Congested, weather-beaten, but still struggling to keep on its feet. This is probably a befitting description of an institution of the status of Lugogo Vocational Training Institute on Jinja Road in Kampala.
The institute sits on about one acre of land. However, the space looks too small to accommodate all the workshops and 1,400 students.
Unperturbed by the noise of the traffi c on Jinja Road and Industrial Area, an instructor conducts his lesson normally in this institute that opened its doors in 1954.
It was started by Germans as a trade testing centre under the Ministry of Labour. In 1993, the Government renovated and also set up a training centre for the youth. In 1998, the school was put under the Ministry of Education and Sports and turned into a vocational training institute.
It has since greatly contributed in terms of imparting skills and churning out youth trained to create jobs. A fleet of old cars with government number plates in the parking lot is a reminder that the institute is government-aided.
A plumbing instructor, Yonnah Tubugwisa, says despite the common challenges such us poor funding, the institute has still been able to deliver.
The exterior of the institute's wall fence is well-painted. However, inside, the walls have not seen paint for several years.
Apart from out-dated machinery in some of the workshops, the institute does not have enough space to accommodate the number of students which is increasing steadily.
According to the administration, this being a vocational institute which handles practical subjects, a lot more funds should be put into procuring machinery.
"How do you expect our students to compete with their counterparts countrywide if the machinery we use here is outdated?" an automotive instructor, Samson Okung, wonders.
The institute's deputy principal, Olam Omitta, says there is need for the institute to be revamped to cater for the increasing number of students.
Olam, who studied in the same institute in the 1980s, adds that the institute used to stand out back then. "Things have since changed. During our time, we had enough machinery, space and instructors," he recalls. The institution's population has been growing every year.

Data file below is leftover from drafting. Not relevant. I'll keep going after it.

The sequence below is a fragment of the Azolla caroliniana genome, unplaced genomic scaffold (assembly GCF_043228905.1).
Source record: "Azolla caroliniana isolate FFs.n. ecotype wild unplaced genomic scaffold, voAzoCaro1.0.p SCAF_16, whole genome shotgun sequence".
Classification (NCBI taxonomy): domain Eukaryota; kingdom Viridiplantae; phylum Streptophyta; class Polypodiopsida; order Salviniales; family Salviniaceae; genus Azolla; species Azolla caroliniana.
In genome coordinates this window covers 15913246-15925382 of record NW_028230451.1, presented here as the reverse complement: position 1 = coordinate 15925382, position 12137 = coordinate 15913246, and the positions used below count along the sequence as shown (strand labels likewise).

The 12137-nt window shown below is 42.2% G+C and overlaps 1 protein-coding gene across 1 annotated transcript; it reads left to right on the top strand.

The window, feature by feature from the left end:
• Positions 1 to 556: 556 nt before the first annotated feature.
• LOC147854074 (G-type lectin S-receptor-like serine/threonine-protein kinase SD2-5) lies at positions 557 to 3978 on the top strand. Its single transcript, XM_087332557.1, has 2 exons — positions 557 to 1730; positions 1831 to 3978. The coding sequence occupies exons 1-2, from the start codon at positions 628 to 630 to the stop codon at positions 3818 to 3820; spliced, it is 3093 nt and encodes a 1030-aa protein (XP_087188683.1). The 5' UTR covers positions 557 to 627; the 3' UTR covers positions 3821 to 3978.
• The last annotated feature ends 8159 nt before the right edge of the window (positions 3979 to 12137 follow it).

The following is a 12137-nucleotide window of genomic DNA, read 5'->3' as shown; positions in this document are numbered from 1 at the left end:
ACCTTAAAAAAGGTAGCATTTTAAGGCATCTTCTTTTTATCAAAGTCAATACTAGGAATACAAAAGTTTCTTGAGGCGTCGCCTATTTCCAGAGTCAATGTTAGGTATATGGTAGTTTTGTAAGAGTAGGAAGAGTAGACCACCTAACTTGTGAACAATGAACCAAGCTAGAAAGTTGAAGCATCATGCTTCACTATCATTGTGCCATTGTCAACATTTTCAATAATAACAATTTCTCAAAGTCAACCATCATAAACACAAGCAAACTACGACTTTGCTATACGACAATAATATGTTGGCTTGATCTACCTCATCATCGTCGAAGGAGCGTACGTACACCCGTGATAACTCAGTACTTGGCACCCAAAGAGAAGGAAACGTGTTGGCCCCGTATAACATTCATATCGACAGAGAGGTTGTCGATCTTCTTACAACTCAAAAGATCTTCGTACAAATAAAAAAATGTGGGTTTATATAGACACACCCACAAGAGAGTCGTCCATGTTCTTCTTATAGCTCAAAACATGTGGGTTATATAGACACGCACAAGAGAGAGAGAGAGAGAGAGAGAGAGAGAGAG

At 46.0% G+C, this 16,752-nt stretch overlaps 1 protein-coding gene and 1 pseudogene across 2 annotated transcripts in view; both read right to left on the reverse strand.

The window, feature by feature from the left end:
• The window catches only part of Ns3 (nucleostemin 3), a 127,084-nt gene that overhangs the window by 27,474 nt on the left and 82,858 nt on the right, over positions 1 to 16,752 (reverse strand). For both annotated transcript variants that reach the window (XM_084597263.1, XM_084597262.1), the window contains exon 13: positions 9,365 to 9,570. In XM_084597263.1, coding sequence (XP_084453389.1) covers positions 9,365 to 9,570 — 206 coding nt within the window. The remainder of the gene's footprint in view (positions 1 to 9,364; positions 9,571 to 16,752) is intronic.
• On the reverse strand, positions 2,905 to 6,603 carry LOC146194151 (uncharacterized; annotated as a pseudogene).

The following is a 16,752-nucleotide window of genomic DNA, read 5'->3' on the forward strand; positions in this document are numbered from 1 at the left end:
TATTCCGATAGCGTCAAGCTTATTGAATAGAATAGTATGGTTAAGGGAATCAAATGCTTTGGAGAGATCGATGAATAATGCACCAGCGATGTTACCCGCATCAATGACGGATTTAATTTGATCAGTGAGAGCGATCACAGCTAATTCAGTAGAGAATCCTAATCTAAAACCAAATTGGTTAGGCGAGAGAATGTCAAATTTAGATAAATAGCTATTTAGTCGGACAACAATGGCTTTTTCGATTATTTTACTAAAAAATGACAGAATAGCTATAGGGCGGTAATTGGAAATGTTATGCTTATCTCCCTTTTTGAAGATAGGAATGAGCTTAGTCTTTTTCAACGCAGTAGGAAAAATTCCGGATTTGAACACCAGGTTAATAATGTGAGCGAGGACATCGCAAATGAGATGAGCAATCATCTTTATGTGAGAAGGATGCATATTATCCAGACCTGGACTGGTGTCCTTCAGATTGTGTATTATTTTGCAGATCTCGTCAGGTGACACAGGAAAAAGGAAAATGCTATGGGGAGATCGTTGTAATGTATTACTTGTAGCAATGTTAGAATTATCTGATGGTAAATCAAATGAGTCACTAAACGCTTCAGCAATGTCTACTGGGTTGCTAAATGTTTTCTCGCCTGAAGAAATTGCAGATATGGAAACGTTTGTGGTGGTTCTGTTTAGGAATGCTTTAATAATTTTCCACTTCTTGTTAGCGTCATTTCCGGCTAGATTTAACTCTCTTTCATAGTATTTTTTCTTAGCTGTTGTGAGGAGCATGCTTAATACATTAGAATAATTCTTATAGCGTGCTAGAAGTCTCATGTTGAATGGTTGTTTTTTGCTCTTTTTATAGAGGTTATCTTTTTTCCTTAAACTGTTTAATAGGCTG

Initially, the institute was supposed to accommodate 104 students, a number which has grown ten fold.
Skilling has great opportunities, which include attracting investment and training opportunities for learners.
The Government plans to work with private investors, both the employers and private training providers. International experience shows that effective and relevant skills development systems are built on strong alliances with employers and the business sector.
Until recently, Ugandan employers have been passive benefi ciaries of technicalvocational training. However, private fi rms show an increasing interest in skills development. Notable examples include the construction and oil sector.
Immediate priority will be to develop and put in place skills development programmes for the oil industry. At least 10,000 jobs may be created directly and indirectly during the initial phase of oil extraction in the country.
The oil industry has already indicated its interest to drive the training process from identifi cation, through to delivery.
The certificates will help them obtain jobs anywhere in the world since they will be recognized as is the case with other national examination bodies.
Private entities will get access to all support schemes offered to Business, Technical and Vocational Education Training. The training institutions will be given subsidies if they invest in hard-to-reach areas and give training in priority occupations.
Labour market information indicates training needs in the ICT and hospitality sectors for service professionals at higher education levels in metal and machinery occupations, construction technologies and machine operators, modern mechanics and oil and gas technologies.
A recent survey indicates that Uganda is still lacking in the area of energy and environment technologies. The National Development Plan priorities further calls for a re-adjustment of health training to meet the country's health targets.
Uganda's informal sector operates at low levels of productivity and employment opportunities have increased in the recent years. But the informal sector remains the biggest employer, accounting for almost 60% of non-agricultural employment in Uganda.
Increased productivity in the informal sector requires improved skills and it is the same reason the country is focusing on skills development.